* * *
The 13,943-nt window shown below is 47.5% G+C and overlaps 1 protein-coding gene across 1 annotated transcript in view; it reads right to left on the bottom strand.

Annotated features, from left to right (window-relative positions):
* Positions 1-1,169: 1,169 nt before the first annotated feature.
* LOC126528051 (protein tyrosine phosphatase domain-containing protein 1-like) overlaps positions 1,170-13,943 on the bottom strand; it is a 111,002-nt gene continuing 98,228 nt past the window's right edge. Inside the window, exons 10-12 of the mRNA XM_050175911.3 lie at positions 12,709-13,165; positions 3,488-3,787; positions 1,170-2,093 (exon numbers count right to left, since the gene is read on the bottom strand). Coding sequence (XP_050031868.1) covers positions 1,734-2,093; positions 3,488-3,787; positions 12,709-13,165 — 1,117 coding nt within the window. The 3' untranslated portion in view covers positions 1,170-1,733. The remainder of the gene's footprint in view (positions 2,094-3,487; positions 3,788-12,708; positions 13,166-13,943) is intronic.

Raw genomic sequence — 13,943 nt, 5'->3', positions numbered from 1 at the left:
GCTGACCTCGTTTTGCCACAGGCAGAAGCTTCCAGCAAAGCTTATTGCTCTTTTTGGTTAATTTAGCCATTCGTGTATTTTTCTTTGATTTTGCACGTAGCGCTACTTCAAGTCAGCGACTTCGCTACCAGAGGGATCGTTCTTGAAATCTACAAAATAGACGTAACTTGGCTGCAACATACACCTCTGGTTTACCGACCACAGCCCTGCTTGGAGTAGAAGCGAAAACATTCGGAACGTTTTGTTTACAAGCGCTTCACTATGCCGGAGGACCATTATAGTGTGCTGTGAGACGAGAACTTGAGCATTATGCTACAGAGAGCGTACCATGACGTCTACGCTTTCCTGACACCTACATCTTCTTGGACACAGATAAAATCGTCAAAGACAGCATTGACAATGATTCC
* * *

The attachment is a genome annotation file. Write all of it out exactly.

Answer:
The 13,943-nt window shown below is 47.5% G+C and overlaps 1 protein-coding gene across 1 annotated transcript in view; it reads right to left on the bottom strand.

Annotated features, from left to right (window-relative positions):
* Positions 1-1,169: 1,169 nt before the first annotated feature.
* LOC126528051 (protein tyrosine phosphatase domain-containing protein 1-like) overlaps positions 1,170-13,943 on the bottom strand; it is a 111,002-nt gene continuing 98,228 nt past the window's right edge. Inside the window, exons 10-12 of the mRNA XM_050175911.3 lie at positions 12,709-13,165; positions 3,488-3,787; positions 1,170-2,093 (exon numbers count right to left, since the gene is read on the bottom strand). Coding sequence (XP_050031868.1) covers positions 1,734-2,093; positions 3,488-3,787; positions 12,709-13,165 — 1,117 coding nt within the window. The 3' untranslated portion in view covers positions 1,170-1,733. The remainder of the gene's footprint in view (positions 2,094-3,487; positions 3,788-12,708; positions 13,166-13,943) is intronic.

Raw genomic sequence — 13,943 nt, 5'->3', positions numbered from 1 at the left:
GCTGACCTCGTTTTGCCACAGGCAGAAGCTTCCAGCAAAGCTTATTGCTCTTTTTGGTTAATTTAGCCATTCGTGTATTTTTCTTTGATTTTGCACGTAGCGCTACTTCAAGTCAGCGACTTCGCTACCAGAGGGATCGTTCTTGAAATCTACAAAATAGACGTAACTTGGCTGCAACATACACCTCTGGTTTACCGACCACAGCCCTGCTTGGAGTAGAAGCGAAAACATTCGGAACGTTTTGTTTACAAGCGCTTCACTATGCCGGAGGACCATTATAGTGTGCTGTGAGACGAGAACTTGAGCATTATGCTACAGAGAGCGTACCATGACGTCTACGCTTTCCTGACACCTACATCTTCTTGGACACAGATAAAATCGTCAAAGACAGCATTGACAATGATTCC